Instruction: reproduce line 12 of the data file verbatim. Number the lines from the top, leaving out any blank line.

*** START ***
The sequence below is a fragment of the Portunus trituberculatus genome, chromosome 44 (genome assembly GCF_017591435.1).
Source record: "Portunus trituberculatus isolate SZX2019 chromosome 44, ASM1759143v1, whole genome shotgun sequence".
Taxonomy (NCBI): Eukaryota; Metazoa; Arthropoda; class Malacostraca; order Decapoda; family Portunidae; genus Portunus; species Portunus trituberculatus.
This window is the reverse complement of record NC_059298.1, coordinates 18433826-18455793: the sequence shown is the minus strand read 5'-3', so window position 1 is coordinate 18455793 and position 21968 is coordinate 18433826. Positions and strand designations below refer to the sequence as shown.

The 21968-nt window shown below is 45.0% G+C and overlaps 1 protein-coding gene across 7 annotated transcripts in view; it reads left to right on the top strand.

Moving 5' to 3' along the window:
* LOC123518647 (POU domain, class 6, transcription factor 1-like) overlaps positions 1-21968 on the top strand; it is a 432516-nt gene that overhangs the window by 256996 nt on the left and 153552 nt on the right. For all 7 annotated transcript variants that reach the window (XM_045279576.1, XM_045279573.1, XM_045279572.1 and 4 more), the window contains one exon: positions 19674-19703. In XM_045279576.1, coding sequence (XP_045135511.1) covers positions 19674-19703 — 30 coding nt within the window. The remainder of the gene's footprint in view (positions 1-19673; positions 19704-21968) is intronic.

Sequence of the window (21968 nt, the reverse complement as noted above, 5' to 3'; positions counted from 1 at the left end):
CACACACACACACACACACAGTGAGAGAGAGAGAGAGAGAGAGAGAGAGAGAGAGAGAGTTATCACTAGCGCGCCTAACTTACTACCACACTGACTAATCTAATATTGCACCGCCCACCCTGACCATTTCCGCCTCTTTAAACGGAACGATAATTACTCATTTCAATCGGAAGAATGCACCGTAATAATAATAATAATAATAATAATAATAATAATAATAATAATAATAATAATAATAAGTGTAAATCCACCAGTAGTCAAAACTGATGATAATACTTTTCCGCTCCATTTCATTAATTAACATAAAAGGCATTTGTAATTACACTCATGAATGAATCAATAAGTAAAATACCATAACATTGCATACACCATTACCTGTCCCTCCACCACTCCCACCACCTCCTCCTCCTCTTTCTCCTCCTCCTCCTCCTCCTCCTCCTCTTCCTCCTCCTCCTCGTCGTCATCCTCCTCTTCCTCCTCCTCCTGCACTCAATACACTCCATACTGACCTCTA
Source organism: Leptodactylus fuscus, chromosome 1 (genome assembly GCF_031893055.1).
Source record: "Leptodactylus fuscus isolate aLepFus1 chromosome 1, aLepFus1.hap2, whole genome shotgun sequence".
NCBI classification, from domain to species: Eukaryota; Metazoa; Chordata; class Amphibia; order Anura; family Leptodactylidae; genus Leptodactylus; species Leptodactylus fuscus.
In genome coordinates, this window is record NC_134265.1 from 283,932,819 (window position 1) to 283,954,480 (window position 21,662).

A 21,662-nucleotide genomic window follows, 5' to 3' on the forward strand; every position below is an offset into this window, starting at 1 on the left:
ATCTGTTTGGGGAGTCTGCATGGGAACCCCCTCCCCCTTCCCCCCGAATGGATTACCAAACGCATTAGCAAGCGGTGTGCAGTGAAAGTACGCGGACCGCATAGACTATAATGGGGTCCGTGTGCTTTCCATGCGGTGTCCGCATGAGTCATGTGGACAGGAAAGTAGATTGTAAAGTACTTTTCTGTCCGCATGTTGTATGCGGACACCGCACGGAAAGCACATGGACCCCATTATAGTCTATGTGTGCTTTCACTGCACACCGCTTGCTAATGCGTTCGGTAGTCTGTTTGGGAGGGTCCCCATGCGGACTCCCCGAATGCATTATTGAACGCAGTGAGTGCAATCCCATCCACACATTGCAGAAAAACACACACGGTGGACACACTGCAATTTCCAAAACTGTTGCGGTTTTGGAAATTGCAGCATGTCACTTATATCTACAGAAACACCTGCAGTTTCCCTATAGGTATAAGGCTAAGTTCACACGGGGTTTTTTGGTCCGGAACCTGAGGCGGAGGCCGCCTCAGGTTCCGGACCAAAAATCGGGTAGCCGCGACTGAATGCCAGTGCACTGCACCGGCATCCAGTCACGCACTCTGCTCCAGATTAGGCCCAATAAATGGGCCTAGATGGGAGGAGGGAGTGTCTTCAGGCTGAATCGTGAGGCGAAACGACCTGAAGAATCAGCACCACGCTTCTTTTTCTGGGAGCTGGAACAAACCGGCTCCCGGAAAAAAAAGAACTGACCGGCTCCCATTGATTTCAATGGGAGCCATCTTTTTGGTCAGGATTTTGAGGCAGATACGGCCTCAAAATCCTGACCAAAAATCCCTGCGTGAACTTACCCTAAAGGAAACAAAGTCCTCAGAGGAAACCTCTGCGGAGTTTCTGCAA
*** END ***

NCBI classification, from domain to species: Eukaryota; Metazoa; Chordata; class Amphibia; order Anura; family Leptodactylidae; genus Leptodactylus; species Leptodactylus fuscus.